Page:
Testing if playing with toys helps crows and parrots invent tools to solve puzzles
Do crows know how to play as well as humans do? That’s a question that put wild New Caledonian crows (Corvus moneduloides) and captive kea parrots (Nestor notabilis) in playrooms with various objects that were intended to be used as toys. The two species were selected for previously-known interests in objects, as the crows are known to use sticks and leaves to scoop up insects they want to eat, and the parrots have a hard time keeping their beak off any object the encounter. One key difference is the apparent intent of these activities- hooking insects is clearly useful, but picking at car tires doesn’t seem to help a kea parrot’s survival in any obvious way. That said, crows are known to spend time on tasks that seem to serve no purpose besides “fun,” but to avoid risking projecting a human perspective onto the birds’ motivations, this research set out to test some of these behaviors with toys.
Setting the stage
The experiment had two physical puzzles for birds to attempt in order to earn tasty rewards. One required dropping a heavy block down a chute to knock it off a platform, revealing food, and the other needed the bird to take a stiff, slender object to poke food out of a tube. To focus on the birds’ understanding of the puzzle, each would be presented with some objects that were either heavy or stiff enough to succeed, and others that weren’t.
The birds weren’t expected to figure all this out at once though. Instead, individual parrots and crows were first put in an enclosure with the useful and useless objects, but not the puzzle itself. They all showed some interest in these toys, satisfying the experiment’s requirement that the birds become familiarized with each object. After playtime, the birds were moved to a space that had the food puzzles and an object that could be used to solve them. This way, the bird would only have a heavy block or straight stick to work with, theoretically learning how to solve the puzzle. Finally, after having time learn all the possible tools and tasks, the birds were placed in an enclosure that had both toys and puzzles at the same time so they could put it all together.
No species-wide specialization
In this phase of the experiment, no crow or parrot made the association researchers hoped to see. They played with the toys again, but in the same ways they’d poked at them before being introduced to the puzzles. The toys were still just fun diversions (maybe too fun?) as far as the tangible outcomes were concerned. To see if any associations were made, the birds were then given a more focused challenge, reoriented to stop the birds from goofing off so much- pick either a heavy or light block to get the food. Choose either a slack or stiff rope.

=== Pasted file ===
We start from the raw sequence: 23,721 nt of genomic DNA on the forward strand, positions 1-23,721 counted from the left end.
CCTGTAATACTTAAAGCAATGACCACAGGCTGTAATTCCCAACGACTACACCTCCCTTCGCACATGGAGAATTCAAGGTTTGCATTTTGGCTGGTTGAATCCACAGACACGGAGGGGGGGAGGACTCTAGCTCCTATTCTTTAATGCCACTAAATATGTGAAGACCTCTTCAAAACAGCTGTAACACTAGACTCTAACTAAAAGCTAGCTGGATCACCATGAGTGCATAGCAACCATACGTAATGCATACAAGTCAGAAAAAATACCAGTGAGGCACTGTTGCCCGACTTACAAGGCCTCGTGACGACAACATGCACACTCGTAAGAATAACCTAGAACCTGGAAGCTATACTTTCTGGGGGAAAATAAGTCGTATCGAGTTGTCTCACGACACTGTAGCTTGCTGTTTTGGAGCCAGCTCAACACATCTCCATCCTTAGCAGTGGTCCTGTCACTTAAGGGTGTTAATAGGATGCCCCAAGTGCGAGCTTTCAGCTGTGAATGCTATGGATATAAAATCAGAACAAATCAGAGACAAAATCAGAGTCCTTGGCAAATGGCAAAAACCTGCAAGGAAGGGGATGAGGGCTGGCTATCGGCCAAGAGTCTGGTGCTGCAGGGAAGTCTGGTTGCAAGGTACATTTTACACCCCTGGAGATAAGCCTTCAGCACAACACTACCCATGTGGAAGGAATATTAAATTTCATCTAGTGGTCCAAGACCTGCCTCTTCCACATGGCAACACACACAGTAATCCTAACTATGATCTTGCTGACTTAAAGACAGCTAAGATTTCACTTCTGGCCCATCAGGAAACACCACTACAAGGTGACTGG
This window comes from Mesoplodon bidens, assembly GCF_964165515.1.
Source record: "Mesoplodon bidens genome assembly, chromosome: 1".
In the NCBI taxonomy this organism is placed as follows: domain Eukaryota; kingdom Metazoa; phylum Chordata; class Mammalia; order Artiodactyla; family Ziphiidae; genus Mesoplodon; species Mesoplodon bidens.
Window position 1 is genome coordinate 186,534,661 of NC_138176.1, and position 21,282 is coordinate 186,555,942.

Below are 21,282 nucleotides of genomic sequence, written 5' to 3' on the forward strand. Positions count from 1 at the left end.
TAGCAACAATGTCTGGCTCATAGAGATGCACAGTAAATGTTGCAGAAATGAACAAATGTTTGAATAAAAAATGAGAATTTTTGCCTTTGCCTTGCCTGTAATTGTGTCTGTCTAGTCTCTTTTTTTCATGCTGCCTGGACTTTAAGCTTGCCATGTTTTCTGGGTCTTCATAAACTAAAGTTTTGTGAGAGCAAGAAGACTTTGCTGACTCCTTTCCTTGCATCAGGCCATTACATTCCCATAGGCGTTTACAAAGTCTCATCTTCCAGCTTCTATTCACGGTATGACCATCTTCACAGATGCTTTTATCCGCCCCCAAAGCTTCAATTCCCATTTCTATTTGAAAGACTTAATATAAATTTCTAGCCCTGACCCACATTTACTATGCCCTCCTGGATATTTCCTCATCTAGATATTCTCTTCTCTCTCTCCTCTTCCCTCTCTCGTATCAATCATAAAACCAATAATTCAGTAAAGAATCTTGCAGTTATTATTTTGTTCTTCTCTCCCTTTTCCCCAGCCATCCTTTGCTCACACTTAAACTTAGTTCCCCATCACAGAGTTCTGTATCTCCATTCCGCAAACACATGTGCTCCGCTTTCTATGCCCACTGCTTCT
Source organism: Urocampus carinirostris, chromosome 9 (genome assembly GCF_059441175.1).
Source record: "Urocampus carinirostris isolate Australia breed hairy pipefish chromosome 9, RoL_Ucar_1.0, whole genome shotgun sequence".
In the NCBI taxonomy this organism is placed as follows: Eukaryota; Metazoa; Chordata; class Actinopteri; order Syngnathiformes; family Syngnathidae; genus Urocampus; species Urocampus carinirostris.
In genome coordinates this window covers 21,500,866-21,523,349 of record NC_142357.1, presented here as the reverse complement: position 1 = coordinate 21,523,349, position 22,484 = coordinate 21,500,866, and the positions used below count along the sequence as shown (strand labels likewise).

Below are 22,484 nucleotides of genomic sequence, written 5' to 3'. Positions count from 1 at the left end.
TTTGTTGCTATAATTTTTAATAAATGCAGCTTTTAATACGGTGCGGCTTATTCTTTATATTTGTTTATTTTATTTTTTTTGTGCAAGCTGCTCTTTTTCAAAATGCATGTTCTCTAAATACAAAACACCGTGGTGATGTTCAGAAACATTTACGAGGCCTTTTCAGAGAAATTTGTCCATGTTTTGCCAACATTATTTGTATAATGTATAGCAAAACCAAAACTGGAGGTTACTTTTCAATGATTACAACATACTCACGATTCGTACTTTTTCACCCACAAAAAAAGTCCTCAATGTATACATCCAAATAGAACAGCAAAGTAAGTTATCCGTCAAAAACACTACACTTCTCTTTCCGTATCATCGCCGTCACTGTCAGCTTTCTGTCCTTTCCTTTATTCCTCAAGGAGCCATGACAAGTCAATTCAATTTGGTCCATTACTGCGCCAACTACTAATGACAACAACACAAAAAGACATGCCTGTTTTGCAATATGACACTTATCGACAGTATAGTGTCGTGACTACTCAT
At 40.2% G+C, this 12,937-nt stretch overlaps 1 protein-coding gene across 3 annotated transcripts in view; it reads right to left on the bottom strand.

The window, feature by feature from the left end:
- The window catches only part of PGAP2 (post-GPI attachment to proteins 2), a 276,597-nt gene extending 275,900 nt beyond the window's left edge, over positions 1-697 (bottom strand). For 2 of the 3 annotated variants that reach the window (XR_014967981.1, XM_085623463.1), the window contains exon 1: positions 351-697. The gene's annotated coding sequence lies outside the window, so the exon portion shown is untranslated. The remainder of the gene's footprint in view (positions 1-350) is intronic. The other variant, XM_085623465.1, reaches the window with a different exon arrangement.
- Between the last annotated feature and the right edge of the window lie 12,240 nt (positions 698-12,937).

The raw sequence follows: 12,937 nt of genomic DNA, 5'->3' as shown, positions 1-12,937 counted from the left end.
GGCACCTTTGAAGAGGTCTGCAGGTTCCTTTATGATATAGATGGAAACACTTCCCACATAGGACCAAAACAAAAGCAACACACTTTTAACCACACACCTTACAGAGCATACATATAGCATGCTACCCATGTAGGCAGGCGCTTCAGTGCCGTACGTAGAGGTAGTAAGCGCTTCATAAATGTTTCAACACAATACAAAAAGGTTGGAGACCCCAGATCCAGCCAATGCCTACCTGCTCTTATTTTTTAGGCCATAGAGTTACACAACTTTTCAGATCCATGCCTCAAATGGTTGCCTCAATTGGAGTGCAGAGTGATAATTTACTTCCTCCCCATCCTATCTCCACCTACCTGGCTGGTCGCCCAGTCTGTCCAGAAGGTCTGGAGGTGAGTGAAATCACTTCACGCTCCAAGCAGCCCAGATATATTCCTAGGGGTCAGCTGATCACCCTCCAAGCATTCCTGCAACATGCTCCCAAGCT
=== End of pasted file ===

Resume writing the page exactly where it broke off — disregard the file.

Even then, the idea that toys should inform tools didn’t seem to be tied to tool use in the wild much at all. Out of 12 participants, only two kea parrots and two New Caledonian crows picked the correct objects. It seemed that experimenting with objects’ utility varied according to the individual bird, not a species-wide interest in tool use. However, this phase of the test did reveal that previous playtime did make a difference after all- birds that hadn’t already played with blocks and ropes made worse choices when prompted. The four successful birds, on the other hand, had had a chance to investigate the toys, presumably learning something about their physical properties.
Intangible and intrinsic rewards
It may seem unsatisfying that a tidy conclusion about avian engineering wasn’t revealed, but this does still help inform us about play and learning. It seems that the birds’ playtime is helping inform them about the world, but not about a specific strategy. Crows and parrots may not benefit directly, gaining food or mating privileges the moment they pick up a toy, but they do learn more about their environment, how it works, and what they’re capable of doing in that environment.
We’re pretty familiar with this process, since as babies we all explore and test the world around us, even if that means sticking objects in our mouths or dropping spoons on the floor over and over. This test hasn’t proven it, but it seems plausible that bird brains have similar reward circuits that we do for learning. They may be driven to play and explore not for immediate, extrinsic rewards like food from a tube, but because there is intrinsic satisfaction in figuring things out. In other words, playing probably feels fun to them, too.
Source: Scientists investigate why crows are so playful by Annalee Newitz, Ars Technica